Let’s discuss a very real problem that global mobility professionals experience. U.S.-based Jetstar Electronics, a fictional company, had been assigning executives to its global subsidiaries for so long, it became routine…until one year it wasn’t.
What changed is that Jetstar began incentivizing executives with stock. The company was unaware its stock awards, even though made within the U.S., could be considered income subject to foreign tax if vested while an employee was on overseas assignment.
Under tax equalization, the employer is generally responsible for foreign taxes in excess of what an employee would incur at home – so Jetstar had millions of dollars in unexpected costs. These costs hit months or even years after employees repatriated, sometimes even after an employee left the company.
Earnings took a surprise hit and bonuses were cut. There were even lawsuits between some ex-employees and the company disputing who was responsible for the unpredicted tax payments.
Could your company’s mobility program be facing these perils – or other ones?
The need for better pre-assignment estimates.
The costs of deploying an executive internationally are high, and the financial controls are often insufficient for the task at hand. According to research from Mercer:
- A typical expat package costs 2.5 times an individual’s base salary. That’s $1.5 million for a $200,000 executive on a 3-year assignment.
- Only about two thirds of European and North American firms make detailed estimates with “a worrying number of multinationals still relying on rough calculations only.”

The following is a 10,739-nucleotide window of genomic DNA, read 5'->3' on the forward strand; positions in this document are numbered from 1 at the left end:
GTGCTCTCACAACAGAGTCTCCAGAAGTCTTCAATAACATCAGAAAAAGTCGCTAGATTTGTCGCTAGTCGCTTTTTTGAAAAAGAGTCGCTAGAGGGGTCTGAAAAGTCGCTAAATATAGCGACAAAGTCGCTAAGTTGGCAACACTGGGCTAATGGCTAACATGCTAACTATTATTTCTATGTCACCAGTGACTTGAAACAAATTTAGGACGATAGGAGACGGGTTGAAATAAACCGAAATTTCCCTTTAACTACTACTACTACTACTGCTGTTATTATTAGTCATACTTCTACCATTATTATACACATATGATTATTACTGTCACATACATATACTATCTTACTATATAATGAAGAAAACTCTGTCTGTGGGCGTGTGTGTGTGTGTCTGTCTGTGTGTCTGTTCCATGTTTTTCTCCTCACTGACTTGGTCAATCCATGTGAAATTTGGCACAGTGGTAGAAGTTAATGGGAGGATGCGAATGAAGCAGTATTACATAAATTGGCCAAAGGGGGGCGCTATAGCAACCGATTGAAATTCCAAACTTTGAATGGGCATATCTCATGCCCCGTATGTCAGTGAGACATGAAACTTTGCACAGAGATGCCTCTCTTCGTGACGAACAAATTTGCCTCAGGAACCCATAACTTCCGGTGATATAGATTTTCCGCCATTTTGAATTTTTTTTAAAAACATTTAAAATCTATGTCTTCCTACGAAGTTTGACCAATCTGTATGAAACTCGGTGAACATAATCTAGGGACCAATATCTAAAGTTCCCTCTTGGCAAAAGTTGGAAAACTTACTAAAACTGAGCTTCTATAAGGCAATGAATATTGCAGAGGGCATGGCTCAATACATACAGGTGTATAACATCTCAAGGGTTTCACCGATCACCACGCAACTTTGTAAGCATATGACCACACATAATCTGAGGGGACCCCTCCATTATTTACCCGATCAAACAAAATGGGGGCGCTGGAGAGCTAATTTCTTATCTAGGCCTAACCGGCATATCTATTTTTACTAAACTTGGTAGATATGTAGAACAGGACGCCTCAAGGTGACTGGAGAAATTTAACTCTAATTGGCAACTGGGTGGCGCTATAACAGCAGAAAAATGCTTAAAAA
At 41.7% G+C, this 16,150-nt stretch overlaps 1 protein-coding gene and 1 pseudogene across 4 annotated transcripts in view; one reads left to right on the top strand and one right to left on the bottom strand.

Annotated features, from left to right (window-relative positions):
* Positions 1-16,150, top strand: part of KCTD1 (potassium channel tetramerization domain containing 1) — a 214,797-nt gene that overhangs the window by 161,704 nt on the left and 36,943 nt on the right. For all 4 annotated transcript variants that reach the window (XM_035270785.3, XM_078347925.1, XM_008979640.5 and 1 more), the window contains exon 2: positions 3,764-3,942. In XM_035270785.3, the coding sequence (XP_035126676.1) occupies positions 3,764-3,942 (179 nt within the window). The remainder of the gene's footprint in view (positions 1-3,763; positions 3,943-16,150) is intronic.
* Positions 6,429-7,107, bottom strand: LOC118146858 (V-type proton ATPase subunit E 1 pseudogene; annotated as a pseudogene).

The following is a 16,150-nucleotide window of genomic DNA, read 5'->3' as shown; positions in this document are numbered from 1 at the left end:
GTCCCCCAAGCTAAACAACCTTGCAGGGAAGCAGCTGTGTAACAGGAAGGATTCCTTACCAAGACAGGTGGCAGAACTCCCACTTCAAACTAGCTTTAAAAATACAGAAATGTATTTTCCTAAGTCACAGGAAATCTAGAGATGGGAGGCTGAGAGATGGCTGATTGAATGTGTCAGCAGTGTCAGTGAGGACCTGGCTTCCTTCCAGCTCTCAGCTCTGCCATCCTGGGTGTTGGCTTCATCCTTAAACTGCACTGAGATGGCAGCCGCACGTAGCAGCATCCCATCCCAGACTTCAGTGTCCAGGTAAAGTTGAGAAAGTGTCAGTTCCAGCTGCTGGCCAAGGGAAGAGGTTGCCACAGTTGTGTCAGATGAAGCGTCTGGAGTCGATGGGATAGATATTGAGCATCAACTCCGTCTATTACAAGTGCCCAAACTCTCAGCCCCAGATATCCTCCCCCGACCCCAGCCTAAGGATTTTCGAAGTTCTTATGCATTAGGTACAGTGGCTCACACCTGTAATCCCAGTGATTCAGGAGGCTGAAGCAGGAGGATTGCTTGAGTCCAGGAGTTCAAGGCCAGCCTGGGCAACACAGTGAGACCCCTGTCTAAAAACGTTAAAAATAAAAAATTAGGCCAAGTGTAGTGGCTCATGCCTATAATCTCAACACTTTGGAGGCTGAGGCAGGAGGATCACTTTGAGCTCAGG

- 54% of companies do not even track actual global mobility expenses against the forecasts.
Clearly, there is a lot of room for improvement, even in large multinational corporations with years of global mobility experience.
What’s involved in a best-practices estimation?
- Comprehensive estimate. The estimate covers the entire length of the assignment, through repatriation, including benefits, incentives, entitlements and all resulting tax liabilities.
- Latest data. Tax rates and rules, living costs and exchange rates are always changing. Estimates based on prior years’ experience can be way off-target.
- Track against actual costs. There’s little point in making an estimate if you don’t routinely track and report actual costs vs. projections.
- Map to corporate policy. To avoid disputes, estimates need to be consistent with a written relocation policy clearly delineating costs borne by the employer and employee.
- Common platform. To assure consistency, standardize estimating on a software platform that works across geographies, currencies and languages
Key Information Sources for Cost Estimates
- Finance Department – Employee salary, incentives and other compensation.
- Relocation Management Company (RMC) – Moving, housing, schools, travel and other relocation-required services.
- HR Department – Company relocation policy.
- Consulting Firms – Tax logic, cost-of-living data, regulatory and management guidance.
Estimate before you invest…financially or emotionally
The time to prepare a cost estimate is at the planning stage of an assignment, when ample data leads to informed decision making about assignment viability. Only when the stakeholders know the real costs, can they weigh the potential return on the proposed investment.
Finally, consider the emotional investment that begins once a supervisor even starts to discuss an international assignment with the employee. The employee may well see this as a career-changing moment. Be sure you can justify the cost, before you raise up their hopes.
What happens next?